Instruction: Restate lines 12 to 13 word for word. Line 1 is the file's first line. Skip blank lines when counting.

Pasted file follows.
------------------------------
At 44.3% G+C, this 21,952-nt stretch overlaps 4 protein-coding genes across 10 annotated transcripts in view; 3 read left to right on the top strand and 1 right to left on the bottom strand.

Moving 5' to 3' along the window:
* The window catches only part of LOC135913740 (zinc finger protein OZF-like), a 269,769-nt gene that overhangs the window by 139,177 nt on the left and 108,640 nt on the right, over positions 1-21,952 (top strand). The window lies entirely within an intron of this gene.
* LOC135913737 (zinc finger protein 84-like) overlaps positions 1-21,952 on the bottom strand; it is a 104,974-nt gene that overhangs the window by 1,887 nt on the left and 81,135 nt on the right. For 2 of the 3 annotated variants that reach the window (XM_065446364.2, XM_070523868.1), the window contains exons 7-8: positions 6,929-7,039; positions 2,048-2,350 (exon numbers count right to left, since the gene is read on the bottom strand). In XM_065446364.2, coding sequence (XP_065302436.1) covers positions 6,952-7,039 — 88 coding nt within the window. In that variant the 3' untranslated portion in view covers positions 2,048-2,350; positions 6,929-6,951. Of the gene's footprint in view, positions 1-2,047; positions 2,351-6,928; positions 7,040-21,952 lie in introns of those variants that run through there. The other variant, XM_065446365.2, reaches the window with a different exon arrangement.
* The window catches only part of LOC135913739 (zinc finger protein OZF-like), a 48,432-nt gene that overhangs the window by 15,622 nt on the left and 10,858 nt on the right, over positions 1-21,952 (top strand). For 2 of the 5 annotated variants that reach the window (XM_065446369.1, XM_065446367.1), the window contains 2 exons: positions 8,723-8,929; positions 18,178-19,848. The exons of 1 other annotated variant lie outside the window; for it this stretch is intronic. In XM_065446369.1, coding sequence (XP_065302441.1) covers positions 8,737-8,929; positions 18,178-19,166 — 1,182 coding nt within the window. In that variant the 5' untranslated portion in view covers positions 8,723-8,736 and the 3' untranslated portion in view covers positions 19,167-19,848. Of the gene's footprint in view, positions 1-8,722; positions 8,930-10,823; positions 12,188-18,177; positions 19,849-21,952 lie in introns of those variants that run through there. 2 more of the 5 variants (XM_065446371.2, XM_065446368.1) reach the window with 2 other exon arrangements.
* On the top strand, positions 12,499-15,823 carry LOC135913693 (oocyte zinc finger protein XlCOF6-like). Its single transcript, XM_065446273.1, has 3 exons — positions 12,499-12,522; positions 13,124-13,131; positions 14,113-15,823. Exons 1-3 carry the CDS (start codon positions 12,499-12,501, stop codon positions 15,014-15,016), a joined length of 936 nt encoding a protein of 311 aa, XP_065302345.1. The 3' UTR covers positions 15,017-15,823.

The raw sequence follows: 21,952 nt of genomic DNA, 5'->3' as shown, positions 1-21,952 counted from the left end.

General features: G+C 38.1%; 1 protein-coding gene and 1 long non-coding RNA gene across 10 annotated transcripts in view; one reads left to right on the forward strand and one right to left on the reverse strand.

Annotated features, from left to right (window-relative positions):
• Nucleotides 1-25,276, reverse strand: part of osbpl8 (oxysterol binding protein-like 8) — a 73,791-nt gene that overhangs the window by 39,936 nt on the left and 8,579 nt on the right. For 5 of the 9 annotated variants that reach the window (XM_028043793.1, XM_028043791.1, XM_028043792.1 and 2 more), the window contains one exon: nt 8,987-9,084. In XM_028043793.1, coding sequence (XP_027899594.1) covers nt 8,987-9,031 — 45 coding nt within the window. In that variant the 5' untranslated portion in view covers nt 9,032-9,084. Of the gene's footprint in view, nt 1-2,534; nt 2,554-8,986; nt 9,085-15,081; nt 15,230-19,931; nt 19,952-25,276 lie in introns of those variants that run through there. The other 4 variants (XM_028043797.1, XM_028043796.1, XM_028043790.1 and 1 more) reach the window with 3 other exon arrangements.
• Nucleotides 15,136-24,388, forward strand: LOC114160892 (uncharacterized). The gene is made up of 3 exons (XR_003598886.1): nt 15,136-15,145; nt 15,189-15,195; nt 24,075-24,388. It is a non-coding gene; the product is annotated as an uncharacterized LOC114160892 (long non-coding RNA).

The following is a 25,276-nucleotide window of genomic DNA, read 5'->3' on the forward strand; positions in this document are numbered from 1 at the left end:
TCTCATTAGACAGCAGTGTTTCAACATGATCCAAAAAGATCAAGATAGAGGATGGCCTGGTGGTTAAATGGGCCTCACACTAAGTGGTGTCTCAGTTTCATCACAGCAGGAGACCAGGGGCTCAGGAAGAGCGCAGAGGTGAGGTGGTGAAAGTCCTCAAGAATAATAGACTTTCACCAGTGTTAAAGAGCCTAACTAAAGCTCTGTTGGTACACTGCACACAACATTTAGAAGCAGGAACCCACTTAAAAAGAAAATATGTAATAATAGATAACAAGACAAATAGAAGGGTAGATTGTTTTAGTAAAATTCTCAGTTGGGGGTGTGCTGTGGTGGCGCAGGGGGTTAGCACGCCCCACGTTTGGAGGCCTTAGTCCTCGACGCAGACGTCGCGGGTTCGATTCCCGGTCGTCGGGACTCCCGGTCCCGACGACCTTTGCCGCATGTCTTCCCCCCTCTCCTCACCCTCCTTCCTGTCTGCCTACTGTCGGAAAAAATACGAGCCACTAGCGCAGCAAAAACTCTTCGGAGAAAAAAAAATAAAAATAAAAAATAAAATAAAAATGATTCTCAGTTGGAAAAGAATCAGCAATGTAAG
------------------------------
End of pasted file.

The following is a 25,276-nucleotide window of genomic DNA, read 5'->3' on the forward strand; positions in this document are numbered from 1 at the left end:
TCTCATTAGACAGCAGTGTTTCAACATGATCCAAAAAGATCAAGATAGAGGATGGCCTGGTGGTTAAATGGGCCTCACACTAAGTGGTGTCTCAGTTTCATCACAGCAGGAGACCAGGGGCTCAGGAAGAGCGCAGAGGTGAGGTGGTGAAAGTCCTCAAGAATAATAGACTTTCACCAGTGTTAAAGAGCCTAACTAAAGCTCTGTTGGTACACTGCACACAACATTTAGAAGCAGGAACCCACTTAAAAAGAAAATATGTAATAATAGATAACAAGACAAATAGAAGGGTAGATTGTTTTAGTAAAATTCTCAGTTGGGGGTGTGCTGTGGTGGCGCAGGGGGTTAGCACGCCCCACGTTTGGAGGCCTTAGTCCTCGACGCAGACGTCGCGGGTTCGATTCCCGGTCGTCGGGACTCCCGGTCCCGACGACCTTTGCCGCATGTCTTCCCCCCTCTCCTCACCCTCCTTCCTGTCTGCCTACTGTCGGAAAAAATACGAGCCACTAGCGCAGCAAAAACTCTTCGGAGAAAAAAAAATAAAAATAAAAAATAAAATAAAAATGATTCTCAGTTGGAAAAGAATCAGCAATGTAAG